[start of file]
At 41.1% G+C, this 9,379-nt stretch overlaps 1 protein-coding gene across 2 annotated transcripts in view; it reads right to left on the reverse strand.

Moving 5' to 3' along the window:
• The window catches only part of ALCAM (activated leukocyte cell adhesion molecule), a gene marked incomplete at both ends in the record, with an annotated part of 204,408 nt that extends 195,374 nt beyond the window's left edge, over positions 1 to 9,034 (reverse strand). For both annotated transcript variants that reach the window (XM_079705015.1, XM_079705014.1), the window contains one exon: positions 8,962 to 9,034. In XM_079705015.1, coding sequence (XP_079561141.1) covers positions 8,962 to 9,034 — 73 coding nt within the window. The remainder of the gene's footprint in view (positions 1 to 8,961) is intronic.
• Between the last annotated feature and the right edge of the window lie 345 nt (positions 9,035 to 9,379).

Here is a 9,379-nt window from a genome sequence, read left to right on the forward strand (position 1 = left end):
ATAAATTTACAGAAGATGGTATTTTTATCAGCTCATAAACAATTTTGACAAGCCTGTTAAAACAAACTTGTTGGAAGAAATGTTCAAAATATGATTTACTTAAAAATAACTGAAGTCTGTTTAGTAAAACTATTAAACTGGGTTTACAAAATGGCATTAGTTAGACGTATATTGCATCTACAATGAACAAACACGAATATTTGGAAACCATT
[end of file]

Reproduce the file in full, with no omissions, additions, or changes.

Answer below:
At 41.1% G+C, this 9,379-nt stretch overlaps 1 protein-coding gene across 2 annotated transcripts in view; it reads right to left on the reverse strand.

Moving 5' to 3' along the window:
• The window catches only part of ALCAM (activated leukocyte cell adhesion molecule), a gene marked incomplete at both ends in the record, with an annotated part of 204,408 nt that extends 195,374 nt beyond the window's left edge, over positions 1 to 9,034 (reverse strand). For both annotated transcript variants that reach the window (XM_079705015.1, XM_079705014.1), the window contains one exon: positions 8,962 to 9,034. In XM_079705015.1, coding sequence (XP_079561141.1) covers positions 8,962 to 9,034 — 73 coding nt within the window. The remainder of the gene's footprint in view (positions 1 to 8,961) is intronic.
• Between the last annotated feature and the right edge of the window lie 345 nt (positions 9,035 to 9,379).

Here is a 9,379-nt window from a genome sequence, read left to right on the forward strand (position 1 = left end):
ATAAATTTACAGAAGATGGTATTTTTATCAGCTCATAAACAATTTTGACAAGCCTGTTAAAACAAACTTGTTGGAAGAAATGTTCAAAATATGATTTACTTAAAAATAACTGAAGTCTGTTTAGTAAAACTATTAAACTGGGTTTACAAAATGGCATTAGTTAGACGTATATTGCATCTACAATGAACAAACACGAATATTTGGAAACCATT